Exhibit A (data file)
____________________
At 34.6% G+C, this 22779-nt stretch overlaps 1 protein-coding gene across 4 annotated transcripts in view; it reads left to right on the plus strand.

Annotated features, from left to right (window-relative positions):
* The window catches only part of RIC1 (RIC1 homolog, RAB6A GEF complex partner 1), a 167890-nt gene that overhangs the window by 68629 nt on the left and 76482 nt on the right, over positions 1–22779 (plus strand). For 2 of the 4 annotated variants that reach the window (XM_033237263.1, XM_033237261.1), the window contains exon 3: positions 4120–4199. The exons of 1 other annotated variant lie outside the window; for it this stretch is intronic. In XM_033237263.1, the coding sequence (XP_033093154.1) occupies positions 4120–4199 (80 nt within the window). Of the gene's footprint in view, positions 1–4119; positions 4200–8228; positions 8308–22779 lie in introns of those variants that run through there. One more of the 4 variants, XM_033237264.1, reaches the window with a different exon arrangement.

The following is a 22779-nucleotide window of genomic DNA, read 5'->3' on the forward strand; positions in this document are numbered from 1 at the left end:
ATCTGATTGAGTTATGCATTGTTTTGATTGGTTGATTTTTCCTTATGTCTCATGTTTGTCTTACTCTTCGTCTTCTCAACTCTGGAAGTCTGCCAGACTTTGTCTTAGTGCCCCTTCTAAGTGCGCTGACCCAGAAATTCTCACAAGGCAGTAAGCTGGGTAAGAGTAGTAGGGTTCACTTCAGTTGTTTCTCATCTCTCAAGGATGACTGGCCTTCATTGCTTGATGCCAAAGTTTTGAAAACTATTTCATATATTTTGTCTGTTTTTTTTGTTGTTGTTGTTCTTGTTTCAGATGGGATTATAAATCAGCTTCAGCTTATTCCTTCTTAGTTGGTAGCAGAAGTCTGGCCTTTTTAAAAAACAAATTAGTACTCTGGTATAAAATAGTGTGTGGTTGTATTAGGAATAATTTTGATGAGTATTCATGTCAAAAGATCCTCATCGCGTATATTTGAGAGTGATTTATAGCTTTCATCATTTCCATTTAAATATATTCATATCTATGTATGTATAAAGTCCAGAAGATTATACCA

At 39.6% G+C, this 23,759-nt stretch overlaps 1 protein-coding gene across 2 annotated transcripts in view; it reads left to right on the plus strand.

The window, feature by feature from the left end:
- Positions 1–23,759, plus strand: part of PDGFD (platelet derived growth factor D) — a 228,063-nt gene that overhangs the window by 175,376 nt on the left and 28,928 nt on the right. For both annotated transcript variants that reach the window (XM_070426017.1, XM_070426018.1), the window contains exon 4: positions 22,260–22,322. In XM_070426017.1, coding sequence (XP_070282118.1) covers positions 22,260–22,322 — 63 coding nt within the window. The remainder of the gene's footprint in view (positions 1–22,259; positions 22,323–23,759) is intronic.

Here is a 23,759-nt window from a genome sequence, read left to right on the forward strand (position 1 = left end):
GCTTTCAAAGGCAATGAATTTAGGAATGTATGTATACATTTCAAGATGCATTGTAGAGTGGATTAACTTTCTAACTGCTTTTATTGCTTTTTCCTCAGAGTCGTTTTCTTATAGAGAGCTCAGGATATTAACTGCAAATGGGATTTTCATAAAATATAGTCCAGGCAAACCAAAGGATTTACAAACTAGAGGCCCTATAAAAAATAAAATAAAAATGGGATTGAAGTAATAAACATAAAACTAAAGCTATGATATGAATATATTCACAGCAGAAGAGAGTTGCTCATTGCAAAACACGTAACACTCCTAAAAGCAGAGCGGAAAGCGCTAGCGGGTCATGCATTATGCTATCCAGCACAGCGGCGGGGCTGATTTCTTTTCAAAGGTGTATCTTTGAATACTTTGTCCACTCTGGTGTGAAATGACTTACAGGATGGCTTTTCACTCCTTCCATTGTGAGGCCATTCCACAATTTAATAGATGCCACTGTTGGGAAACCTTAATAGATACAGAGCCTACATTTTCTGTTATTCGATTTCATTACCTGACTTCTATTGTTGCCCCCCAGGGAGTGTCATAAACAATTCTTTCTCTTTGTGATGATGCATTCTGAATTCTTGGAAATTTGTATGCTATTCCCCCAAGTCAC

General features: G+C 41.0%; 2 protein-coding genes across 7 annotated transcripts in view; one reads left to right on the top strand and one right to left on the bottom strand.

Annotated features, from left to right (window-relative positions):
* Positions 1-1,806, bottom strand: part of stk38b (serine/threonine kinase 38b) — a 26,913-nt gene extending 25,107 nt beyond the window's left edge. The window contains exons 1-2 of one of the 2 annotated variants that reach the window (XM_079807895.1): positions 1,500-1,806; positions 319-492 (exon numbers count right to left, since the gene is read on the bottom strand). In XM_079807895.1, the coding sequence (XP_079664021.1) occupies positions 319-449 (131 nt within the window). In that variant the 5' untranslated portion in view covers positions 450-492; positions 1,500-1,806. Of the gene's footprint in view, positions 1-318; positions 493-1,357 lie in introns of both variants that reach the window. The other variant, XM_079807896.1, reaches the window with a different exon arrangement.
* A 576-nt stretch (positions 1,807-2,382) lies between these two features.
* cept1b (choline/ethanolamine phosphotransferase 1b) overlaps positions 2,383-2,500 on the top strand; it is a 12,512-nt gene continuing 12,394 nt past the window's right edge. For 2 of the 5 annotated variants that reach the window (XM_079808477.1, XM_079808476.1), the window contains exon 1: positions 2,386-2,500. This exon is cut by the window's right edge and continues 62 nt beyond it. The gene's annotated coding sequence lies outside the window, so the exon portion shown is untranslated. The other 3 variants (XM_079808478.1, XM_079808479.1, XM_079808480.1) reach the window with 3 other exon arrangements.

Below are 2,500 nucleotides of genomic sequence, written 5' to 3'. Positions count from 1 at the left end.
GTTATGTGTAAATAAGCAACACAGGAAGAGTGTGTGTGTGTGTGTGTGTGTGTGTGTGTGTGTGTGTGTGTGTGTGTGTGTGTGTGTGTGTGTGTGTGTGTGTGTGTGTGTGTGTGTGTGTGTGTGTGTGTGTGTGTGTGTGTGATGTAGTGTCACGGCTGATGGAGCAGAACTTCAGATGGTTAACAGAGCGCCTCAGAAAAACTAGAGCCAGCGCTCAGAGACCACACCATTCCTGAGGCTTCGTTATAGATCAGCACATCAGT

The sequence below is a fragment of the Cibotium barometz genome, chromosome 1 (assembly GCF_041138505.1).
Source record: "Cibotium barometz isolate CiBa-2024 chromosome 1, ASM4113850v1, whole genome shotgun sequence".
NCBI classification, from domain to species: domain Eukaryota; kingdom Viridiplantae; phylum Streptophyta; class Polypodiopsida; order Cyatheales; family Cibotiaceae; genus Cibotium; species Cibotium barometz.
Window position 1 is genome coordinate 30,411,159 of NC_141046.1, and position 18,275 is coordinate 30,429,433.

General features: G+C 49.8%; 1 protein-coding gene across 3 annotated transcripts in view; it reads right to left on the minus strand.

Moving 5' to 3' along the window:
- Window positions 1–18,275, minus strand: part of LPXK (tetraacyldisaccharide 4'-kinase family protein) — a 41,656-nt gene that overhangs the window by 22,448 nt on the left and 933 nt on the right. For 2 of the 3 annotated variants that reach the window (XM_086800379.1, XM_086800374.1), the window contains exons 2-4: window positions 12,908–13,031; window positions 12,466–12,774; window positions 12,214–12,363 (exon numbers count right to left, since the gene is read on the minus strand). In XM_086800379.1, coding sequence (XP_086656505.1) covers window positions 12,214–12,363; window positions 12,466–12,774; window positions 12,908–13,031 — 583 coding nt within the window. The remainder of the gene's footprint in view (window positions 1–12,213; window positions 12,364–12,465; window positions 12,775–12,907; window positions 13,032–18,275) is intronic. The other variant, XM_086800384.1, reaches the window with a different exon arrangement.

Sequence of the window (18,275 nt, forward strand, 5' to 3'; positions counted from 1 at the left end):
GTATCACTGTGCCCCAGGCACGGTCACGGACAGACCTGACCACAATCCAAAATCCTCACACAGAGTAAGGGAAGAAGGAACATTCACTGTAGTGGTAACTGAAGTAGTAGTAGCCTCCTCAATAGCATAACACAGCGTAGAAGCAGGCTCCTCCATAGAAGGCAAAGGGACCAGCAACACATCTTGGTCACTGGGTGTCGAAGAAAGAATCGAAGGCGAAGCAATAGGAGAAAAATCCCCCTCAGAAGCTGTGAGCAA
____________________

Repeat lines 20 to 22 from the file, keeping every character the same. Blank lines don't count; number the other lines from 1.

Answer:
NCBI classification, from domain to species: domain Eukaryota; kingdom Viridiplantae; phylum Streptophyta; class Polypodiopsida; order Cyatheales; family Cibotiaceae; genus Cibotium; species Cibotium barometz.
Window position 1 is genome coordinate 30,411,159 of NC_141046.1, and position 18,275 is coordinate 30,429,433.

General features: G+C 49.8%; 1 protein-coding gene across 3 annotated transcripts in view; it reads right to left on the minus strand.